daily language

daily language

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The way we talk and the language that we use is heavily influenced by the people we are around all the time. Due to our diverse culture, our population consists of many people who act and do things differently. This affects the way we talk to each other whether it be with friends or family. A person who grows up around a group of people who are very proper and speak eloquently tends to incorporate that into the way he or she talks. If a person grows up around people who curse constantly, obviously that person is going to grow up to use vulgar language. This is true in the case of Weaver, a M.F.A. candidate at George Mason University, who refers to his use of profanity in terms of self-identity, proclaiming, “So I grew up into who I am” (182). Scott Weaver grew up around his dad’s baseball team who constantly swore at every chance they got. Because he was around them all the time, the vulgarity that he heard everyday was incorporated into his language. Scott Weaver said, “I speak English adequately, Spanish horribly, and Profanity fluently. I thrive on it. I live through it. I’m only comfortable in class if the professor lets some curse words slip. Vulgar language is my home” (182).
In a way I sort of grew up with the same kind of peers that Scott Weaver had. I went to school at La Salle Academy which is predominantly comprised of African Americans who have no problem saying the “N-word” to each other in practically every sentence. It is also happens to be an all boys school so with no girls for anyone to impress, the amount of cursing is out of control. Since I went to that school for four years, I have gotten used to all the cursing and have used it in my vocabulary as well. Although everyone around me would say the “N-word” it has never caught on with me. Since the word was so popular, Hispanic people would say it as well as white people who would try to “act black”. But no one would have a problem with it particularly because it is “cool to be black.”
I don’t live or thrive on curse words myself like Scott Weaver but I use them a fair amount. Some even say that my cursing is multilingual. I speak English and slang fluently because most of my peers speak a lot of slang, as well as all the television and music that I am exposed to everyday.

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I am also fluent in Tagalog, the native language of my country, the Philippines. I can curse really well in Tagalog; I even mix my English and Tagalog into one big vulgar sentence.
The community that I live in is mostly comprised of Filipinos and most of my friends are Filipino as well. So my mix of “Taglish” cursing can really only be understood by my own ethnic group. I can attribute most of my Filipino vulgarity to my uncle who is an immigrant from the Philippines. When I was growing up I would always see him holding a can of beer and yelling obscenities at family gatherings. As a child I was able to understand every word he said, even the words that he mumbled because he was so drunk. I always enjoyed listening to him talk because he was so funny. He would make my whole family laugh, everyone in the neighborhood knew him as my hilarious drunk uncle who cursed a lot in English and Tagalog.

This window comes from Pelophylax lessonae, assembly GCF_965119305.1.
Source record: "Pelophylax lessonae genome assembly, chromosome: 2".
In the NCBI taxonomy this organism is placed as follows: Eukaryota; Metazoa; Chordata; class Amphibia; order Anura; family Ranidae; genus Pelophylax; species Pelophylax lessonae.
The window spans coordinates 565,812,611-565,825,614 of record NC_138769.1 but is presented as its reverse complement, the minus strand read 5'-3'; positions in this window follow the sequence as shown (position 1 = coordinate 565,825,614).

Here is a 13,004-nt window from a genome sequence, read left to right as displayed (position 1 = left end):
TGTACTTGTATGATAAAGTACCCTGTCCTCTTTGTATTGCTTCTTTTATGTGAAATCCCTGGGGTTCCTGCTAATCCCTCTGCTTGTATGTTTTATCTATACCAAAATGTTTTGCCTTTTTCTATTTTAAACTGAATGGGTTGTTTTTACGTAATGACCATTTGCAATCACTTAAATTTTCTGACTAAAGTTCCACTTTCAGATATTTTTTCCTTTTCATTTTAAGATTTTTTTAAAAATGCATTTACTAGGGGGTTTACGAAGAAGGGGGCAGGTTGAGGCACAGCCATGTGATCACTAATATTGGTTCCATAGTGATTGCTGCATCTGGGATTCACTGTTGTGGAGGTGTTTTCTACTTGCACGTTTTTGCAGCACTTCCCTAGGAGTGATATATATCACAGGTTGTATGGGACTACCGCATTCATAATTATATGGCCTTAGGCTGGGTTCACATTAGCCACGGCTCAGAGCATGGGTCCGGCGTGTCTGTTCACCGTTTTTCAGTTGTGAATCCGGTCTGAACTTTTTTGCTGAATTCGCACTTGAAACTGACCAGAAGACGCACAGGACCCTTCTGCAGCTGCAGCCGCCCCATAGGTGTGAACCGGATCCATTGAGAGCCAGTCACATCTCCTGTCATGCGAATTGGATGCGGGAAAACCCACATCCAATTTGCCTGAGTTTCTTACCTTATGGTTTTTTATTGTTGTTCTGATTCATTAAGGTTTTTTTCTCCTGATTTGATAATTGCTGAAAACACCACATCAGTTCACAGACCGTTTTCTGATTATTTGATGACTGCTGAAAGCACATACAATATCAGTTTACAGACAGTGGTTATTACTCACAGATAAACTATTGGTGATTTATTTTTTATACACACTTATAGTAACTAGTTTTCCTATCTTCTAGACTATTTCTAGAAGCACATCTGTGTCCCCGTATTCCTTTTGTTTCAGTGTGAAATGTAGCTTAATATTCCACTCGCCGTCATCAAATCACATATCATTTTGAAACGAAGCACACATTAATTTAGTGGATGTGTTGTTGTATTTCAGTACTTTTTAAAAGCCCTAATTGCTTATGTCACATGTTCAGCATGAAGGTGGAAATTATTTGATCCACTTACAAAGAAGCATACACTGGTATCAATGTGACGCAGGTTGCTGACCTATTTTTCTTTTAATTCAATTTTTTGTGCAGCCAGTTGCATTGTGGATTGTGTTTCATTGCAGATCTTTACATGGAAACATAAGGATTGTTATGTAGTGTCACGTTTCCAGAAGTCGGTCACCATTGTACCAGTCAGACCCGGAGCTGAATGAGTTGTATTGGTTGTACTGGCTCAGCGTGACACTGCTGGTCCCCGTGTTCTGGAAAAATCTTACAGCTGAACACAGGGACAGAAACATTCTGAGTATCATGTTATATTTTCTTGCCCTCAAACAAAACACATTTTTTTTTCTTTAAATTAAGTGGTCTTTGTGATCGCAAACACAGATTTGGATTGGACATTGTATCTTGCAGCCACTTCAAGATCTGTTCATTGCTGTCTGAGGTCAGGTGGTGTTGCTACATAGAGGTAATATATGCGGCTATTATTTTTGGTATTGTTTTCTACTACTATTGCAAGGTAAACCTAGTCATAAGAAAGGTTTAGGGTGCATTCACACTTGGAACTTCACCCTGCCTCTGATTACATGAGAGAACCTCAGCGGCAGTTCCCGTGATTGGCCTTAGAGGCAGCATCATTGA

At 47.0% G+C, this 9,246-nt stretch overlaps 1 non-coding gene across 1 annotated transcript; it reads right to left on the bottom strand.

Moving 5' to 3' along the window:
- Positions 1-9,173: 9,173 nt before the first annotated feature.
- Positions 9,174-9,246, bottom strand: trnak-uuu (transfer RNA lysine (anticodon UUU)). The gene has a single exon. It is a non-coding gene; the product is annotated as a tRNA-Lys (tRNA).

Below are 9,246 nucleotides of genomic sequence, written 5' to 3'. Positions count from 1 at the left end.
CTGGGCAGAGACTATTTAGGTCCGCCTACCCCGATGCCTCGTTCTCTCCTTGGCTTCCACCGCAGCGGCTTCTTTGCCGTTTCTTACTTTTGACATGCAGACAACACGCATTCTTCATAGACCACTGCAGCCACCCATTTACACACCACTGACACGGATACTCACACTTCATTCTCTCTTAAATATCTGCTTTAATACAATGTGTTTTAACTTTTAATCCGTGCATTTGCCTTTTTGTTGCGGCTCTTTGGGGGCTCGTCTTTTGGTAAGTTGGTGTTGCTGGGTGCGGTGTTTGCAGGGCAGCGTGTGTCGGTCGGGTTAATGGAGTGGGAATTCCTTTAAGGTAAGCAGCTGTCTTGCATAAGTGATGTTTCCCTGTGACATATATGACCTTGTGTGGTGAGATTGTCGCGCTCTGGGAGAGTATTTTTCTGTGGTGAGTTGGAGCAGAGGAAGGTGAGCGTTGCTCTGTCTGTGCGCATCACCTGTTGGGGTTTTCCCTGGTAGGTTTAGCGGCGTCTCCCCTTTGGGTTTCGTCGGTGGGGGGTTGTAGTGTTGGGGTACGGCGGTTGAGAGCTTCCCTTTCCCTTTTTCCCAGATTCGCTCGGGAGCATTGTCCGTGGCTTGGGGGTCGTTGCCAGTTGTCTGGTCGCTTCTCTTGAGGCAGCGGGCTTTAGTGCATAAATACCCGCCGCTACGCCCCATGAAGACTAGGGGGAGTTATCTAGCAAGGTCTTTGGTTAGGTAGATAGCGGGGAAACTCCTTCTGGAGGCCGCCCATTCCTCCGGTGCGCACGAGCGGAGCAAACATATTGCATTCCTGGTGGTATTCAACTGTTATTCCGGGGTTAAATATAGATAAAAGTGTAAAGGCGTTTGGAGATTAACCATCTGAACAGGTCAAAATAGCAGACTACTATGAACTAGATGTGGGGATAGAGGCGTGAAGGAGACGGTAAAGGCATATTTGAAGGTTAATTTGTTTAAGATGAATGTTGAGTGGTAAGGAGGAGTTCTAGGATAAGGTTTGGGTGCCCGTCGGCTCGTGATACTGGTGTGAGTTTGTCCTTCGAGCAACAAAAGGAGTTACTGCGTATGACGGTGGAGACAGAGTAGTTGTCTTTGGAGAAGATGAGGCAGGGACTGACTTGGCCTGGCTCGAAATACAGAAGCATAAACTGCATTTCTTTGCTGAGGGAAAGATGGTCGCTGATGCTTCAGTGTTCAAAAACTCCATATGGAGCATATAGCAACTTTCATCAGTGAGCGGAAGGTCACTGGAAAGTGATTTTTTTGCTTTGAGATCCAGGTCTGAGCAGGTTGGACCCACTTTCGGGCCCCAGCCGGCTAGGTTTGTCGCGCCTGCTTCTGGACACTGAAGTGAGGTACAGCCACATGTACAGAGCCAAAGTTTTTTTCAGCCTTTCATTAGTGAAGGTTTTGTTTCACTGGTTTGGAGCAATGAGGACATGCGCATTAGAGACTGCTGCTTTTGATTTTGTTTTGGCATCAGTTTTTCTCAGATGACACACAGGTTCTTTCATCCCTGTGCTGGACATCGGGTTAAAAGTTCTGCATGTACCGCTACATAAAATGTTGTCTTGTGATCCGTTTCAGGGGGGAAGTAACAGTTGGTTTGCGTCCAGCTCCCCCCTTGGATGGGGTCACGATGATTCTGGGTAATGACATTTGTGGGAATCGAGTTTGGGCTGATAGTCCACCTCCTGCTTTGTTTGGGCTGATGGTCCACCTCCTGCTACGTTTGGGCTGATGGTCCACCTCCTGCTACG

Scott Weaver is just like most people who learn how to use vulgar language at a very young age. Like everyone, he has his peers from whom he picked up the habit. Living in New York City, it is very hard to find people who do not use profanity. In my experience, just sitting in the subway and hearing a conversation next to you, you will find that everyone curses. Most of the people who curse don’t even know that they are doing it. Because Scott Weaver spent most of his time as a child in a place that uses a lot of profanity, a baseball dugout, he now considers vulgar language his home. There is nothing that makes us want to do something more as a child than when someone says that we shouldn’t do it. In his case the young men who would curse in front of Weaver would tell him, “Don’t ever say that” (182). Weaver said, “Who’s stupid? The person who can’t say exactly what they mean because they have a limited vocabulary? Or is it the person who says exactly what they want to, by taking the English language by the throat and using every possible form of expression” (183).











Work Cited
     
Weaver, Scott. “The Power Of Profanity” America Now short readings from recent periodicals Atwan, Robert. 2003: pgs 181-183
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